Scripture taken from THE HOLY BIBLE, NEW INTERNATIONAL VERSION®, NIV® Copyright © 1973, 1978, 1984, 2011 by Biblica, Inc.® Used by permission. All rights reserved worldwide.

Have you read my new book, Learning to be a Son – The Way to the Father’s Heart (copyright 2015, Partridge Publishing)? You’ll love it!

Available on www.amazon.com in paperback, e-book or kindle version or order directly from the publisher at www.partridgepublishing.com.

Check out my Blog site – www.learningtobeason.wordpress.com





Very early in the morning, while it was still dark, Jesus got up, left the house and went off to a solitary place where He prayed. Simon and his companions went to look for Him, and when they found Him, they exclaimed, ‘Everyone is looking for you!’ Jesus replied, ‘Let us go somewhere else – to the nearby villages- so I can preach there also. That is why I have come.’ So He travelled throughout Galilee, preaching in the synagogues and driving out demons (Mark 1: 35-39).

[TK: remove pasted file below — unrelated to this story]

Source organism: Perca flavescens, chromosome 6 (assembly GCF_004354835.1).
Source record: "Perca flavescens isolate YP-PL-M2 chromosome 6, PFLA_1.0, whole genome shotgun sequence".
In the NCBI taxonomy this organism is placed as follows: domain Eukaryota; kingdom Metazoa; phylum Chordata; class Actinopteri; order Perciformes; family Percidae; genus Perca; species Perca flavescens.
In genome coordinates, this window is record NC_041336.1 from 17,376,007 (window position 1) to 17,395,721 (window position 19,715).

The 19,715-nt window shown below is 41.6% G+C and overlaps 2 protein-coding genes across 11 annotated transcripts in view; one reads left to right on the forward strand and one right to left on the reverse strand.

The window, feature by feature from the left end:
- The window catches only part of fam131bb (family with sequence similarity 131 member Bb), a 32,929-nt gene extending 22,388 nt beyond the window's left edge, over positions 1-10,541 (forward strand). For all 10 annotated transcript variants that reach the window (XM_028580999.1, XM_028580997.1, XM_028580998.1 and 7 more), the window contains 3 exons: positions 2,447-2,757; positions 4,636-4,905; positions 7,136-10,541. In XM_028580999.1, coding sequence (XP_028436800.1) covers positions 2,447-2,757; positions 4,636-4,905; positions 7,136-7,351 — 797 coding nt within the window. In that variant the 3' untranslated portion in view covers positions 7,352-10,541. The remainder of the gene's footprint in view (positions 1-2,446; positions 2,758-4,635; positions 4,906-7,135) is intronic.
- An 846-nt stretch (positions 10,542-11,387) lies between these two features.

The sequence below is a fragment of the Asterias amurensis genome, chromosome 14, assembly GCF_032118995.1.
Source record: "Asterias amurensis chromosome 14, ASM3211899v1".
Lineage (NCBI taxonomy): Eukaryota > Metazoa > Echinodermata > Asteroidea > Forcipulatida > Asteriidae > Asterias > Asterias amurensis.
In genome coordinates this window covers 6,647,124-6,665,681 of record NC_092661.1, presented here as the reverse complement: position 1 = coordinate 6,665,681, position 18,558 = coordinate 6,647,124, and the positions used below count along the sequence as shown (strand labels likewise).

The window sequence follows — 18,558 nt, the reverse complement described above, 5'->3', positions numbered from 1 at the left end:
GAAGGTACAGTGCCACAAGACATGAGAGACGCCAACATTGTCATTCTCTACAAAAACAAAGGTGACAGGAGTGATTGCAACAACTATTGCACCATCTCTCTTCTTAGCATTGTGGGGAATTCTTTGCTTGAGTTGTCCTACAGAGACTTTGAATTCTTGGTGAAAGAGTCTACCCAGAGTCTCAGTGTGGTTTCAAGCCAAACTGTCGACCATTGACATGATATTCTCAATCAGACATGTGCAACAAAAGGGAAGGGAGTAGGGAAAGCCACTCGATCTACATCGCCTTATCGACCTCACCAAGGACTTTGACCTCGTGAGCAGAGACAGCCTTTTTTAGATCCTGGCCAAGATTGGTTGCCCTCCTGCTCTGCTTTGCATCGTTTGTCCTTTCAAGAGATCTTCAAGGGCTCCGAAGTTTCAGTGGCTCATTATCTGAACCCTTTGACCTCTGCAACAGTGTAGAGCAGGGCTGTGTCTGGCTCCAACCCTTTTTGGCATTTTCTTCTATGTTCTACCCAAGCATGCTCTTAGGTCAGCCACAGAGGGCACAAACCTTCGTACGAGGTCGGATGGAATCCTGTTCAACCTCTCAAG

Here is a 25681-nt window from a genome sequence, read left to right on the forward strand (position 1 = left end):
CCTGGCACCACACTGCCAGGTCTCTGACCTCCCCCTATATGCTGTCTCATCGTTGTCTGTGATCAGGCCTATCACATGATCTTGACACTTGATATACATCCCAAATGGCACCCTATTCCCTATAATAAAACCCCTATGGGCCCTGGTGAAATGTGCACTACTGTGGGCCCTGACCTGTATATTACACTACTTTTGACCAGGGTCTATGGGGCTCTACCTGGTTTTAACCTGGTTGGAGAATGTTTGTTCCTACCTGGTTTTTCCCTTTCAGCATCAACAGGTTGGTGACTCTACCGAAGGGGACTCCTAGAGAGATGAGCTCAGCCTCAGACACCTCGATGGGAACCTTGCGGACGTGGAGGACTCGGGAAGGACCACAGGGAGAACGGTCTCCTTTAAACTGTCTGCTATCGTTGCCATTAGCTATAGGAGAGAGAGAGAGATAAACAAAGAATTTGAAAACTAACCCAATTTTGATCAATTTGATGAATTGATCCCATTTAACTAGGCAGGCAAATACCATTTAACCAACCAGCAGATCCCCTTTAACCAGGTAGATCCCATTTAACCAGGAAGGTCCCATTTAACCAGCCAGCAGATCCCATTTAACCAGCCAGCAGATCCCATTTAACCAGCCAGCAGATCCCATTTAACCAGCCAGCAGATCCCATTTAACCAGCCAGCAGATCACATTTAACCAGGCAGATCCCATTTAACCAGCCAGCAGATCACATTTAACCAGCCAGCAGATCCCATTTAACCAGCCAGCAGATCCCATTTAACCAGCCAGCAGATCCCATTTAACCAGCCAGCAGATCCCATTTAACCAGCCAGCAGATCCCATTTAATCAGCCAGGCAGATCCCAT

‘Let us go somewhere else – to the nearby villages- so I can preach there also. That is why I have come.’ What a remarkable man! A lesser person may have been so excited about his popularity and the success of his ministry that he would have found an office and set up his headquarters right there in Capernaum.

Not Jesus! He wasn’t out to build a ministry and set up a data base of supporters so He could send out His newsletter every month and garner “partners” for His ministry. He had a twofold mission to accomplish – to reveal the Father to His people and to train disciples who would be replicas of Himself so that they would carry on His ministry when He was no longer there. It was a hands-on, on-the-job training programme.